TRIVEDI: Within the ACLU's larger criminal justice portfolio, we’ve started a standalone prosecutorial reform project that encompasses litigation, legislation, advocacy—getting involved in D.A. electoral races for the first time ever. It's sort of an all-of-the-above approach to raising awareness about the power of prosecutors and pushing for a smarter vision of justice.
WATKINS: How long ago did that get started?
TRIVEDI: Just a couple of years ago, so it sort of tracks the rise of the progressive D.A. movement, and we're hoping to really shape it. Now, within that, there is both a proactive effort to work with progressive, and aspiring progressive, prosecutors, and support their efforts to throw away the old tough-on-crime approach and think outside the box, but there's also an accountability piece to it.
We can't be satisfied with electing a supposedly progressive D.A. here and there in four or five jurisdictions, when there are thousands of elected D.A.s across the country, many of whom, as you said, unfortunately, still color outside the lines.
That's where a lot of my work lies. I love working with the progressive prosecutors. I love bringing people along to our vision. But where they're still violating the Constitution, where they're still breaking the law to uphold the law, we need to meet them in court, and we need to not shy away from that.
I'll say that, to date, there hasn't been too much motivation to go after prosecutors in court because it's so hard. They have deeply-ingrained protections in our legal system. If you want to sue an individual prosecutor—even if that prosecutor, let's say, buried exculpatory evidence in the backyard, and that resulted in a wrongful conviction, even a wrongful execution—it's nearly impossible to sue that individual prosecutor because of a doctrine called absolute immunity. I don't mean to get all wonky on your listeners…
WATKINS: We like wonky.
TRIVEDI: Great. Well, then buckle in. The concept is that if a prosecutor is doing anything in his or her prosecutorial function, that is immune from scrutiny after the fact. Folks who are wronged by that action cannot sue later in civil court to get damages. That creates a pretty high bar for regular folks who may not have the resources to go out and get a private lawyer, who are dealing with the consequences of their criminal case, and so individual prosecutors often aren't held accountable in that way.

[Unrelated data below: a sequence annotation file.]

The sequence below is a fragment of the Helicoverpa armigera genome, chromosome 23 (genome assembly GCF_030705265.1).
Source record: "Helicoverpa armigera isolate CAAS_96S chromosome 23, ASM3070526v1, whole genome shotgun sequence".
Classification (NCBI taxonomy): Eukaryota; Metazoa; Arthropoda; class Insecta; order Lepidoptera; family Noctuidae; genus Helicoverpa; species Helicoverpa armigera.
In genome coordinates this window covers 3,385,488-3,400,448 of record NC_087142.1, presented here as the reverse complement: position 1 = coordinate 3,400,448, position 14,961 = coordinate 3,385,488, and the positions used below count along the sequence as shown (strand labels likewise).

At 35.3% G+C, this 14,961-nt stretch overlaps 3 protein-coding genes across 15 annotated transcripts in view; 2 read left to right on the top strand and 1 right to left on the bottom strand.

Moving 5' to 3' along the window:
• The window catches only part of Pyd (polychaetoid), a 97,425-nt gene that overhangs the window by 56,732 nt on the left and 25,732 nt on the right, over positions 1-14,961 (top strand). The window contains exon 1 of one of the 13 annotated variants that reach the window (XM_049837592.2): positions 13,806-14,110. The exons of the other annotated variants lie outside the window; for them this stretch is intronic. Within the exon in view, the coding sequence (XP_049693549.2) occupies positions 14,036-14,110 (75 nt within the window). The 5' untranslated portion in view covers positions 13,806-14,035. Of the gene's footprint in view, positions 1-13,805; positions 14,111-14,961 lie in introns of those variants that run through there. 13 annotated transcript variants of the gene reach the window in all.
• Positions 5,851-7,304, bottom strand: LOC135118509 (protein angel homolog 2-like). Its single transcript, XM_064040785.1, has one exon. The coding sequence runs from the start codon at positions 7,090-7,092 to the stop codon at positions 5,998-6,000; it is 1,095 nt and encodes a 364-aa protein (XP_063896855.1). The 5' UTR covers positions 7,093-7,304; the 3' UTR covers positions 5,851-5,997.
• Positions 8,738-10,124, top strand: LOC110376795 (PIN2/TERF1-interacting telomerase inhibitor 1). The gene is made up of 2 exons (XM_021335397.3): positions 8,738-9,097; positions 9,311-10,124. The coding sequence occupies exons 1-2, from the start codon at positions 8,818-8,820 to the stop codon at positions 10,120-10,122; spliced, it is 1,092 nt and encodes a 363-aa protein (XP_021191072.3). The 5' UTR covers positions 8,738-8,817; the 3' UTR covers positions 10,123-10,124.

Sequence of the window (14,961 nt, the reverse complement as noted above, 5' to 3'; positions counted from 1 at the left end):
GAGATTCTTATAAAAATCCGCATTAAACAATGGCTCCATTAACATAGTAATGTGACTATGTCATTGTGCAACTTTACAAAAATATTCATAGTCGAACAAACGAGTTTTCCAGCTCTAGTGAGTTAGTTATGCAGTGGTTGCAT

I'll just say, if you want to sue an entire prosecutor's office, it's also extremely difficult because of a 2008 Supreme Court ruling called Connick v. Thompson that required plaintiffs to prove “a pattern or practice” by that office. It's not good enough to show that the office violated your rights once. You have to show that they violated rights in multiple other cases, even before you get to discovery, where you might find out about those cases.
WATKINS: Which is just setting the bar enormously high.
TRIVEDI: It's making it nearly impossible. That said, it doesn't mean that you can't try. It doesn't mean that the act of trying isn't valuable.
WATKINS: Could you give us an example of a case that you've pursued trying to hold, let's say, a rogue prosecutor accountable?
TRIVEDI: Orange County, California, right now, is mired in an informants scandal, whereby prosecutors and police are strategically placing jailhouse informants in cells with pretrial defendants, folks who haven't gone to trial but have the right to counsel. They're strategically placing them in cells and having those informants, in many cases, threaten the defendants with violence and even death if they don't confess. In exchange for this threat, the informants are getting time off their sentences. They're getting straight cash payments, in some cases, hundreds of thousands of dollars to coerce these confessions.
WATKINS: So, an enormous scandal.